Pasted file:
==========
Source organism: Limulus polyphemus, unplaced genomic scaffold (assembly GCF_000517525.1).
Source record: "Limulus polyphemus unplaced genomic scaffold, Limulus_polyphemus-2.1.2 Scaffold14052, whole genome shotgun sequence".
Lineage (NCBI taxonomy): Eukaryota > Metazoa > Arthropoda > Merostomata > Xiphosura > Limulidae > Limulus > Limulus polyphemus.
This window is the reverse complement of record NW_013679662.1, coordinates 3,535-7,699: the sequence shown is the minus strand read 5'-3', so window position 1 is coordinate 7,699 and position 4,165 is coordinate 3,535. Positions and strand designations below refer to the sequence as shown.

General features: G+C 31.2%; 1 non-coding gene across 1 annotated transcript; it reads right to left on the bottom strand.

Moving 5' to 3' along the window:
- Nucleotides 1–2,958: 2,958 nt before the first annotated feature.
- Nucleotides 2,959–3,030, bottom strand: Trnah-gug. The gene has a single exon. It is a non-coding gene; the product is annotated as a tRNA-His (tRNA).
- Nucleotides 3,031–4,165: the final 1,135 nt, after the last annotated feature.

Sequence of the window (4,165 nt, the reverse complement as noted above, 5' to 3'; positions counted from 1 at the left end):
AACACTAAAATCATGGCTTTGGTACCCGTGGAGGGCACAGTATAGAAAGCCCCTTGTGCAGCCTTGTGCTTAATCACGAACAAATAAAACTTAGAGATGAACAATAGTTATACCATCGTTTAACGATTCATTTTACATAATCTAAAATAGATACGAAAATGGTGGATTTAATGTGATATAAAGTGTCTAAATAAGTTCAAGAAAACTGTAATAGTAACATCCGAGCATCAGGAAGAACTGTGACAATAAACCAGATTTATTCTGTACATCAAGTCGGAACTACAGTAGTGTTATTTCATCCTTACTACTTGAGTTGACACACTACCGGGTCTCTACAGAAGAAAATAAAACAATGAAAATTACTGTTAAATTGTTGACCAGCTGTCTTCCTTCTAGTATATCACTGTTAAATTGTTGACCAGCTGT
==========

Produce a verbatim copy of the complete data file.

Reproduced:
Source organism: Limulus polyphemus, unplaced genomic scaffold (assembly GCF_000517525.1).
Source record: "Limulus polyphemus unplaced genomic scaffold, Limulus_polyphemus-2.1.2 Scaffold14052, whole genome shotgun sequence".
Lineage (NCBI taxonomy): Eukaryota > Metazoa > Arthropoda > Merostomata > Xiphosura > Limulidae > Limulus > Limulus polyphemus.
This window is the reverse complement of record NW_013679662.1, coordinates 3,535-7,699: the sequence shown is the minus strand read 5'-3', so window position 1 is coordinate 7,699 and position 4,165 is coordinate 3,535. Positions and strand designations below refer to the sequence as shown.

General features: G+C 31.2%; 1 non-coding gene across 1 annotated transcript; it reads right to left on the bottom strand.

Moving 5' to 3' along the window:
- Nucleotides 1–2,958: 2,958 nt before the first annotated feature.
- Nucleotides 2,959–3,030, bottom strand: Trnah-gug. The gene has a single exon. It is a non-coding gene; the product is annotated as a tRNA-His (tRNA).
- Nucleotides 3,031–4,165: the final 1,135 nt, after the last annotated feature.

Sequence of the window (4,165 nt, the reverse complement as noted above, 5' to 3'; positions counted from 1 at the left end):
AACACTAAAATCATGGCTTTGGTACCCGTGGAGGGCACAGTATAGAAAGCCCCTTGTGCAGCCTTGTGCTTAATCACGAACAAATAAAACTTAGAGATGAACAATAGTTATACCATCGTTTAACGATTCATTTTACATAATCTAAAATAGATACGAAAATGGTGGATTTAATGTGATATAAAGTGTCTAAATAAGTTCAAGAAAACTGTAATAGTAACATCCGAGCATCAGGAAGAACTGTGACAATAAACCAGATTTATTCTGTACATCAAGTCGGAACTACAGTAGTGTTATTTCATCCTTACTACTTGAGTTGACACACTACCGGGTCTCTACAGAAGAAAATAAAACAATGAAAATTACTGTTAAATTGTTGACCAGCTGTCTTCCTTCTAGTATATCACTGTTAAATTGTTGACCAGCTGT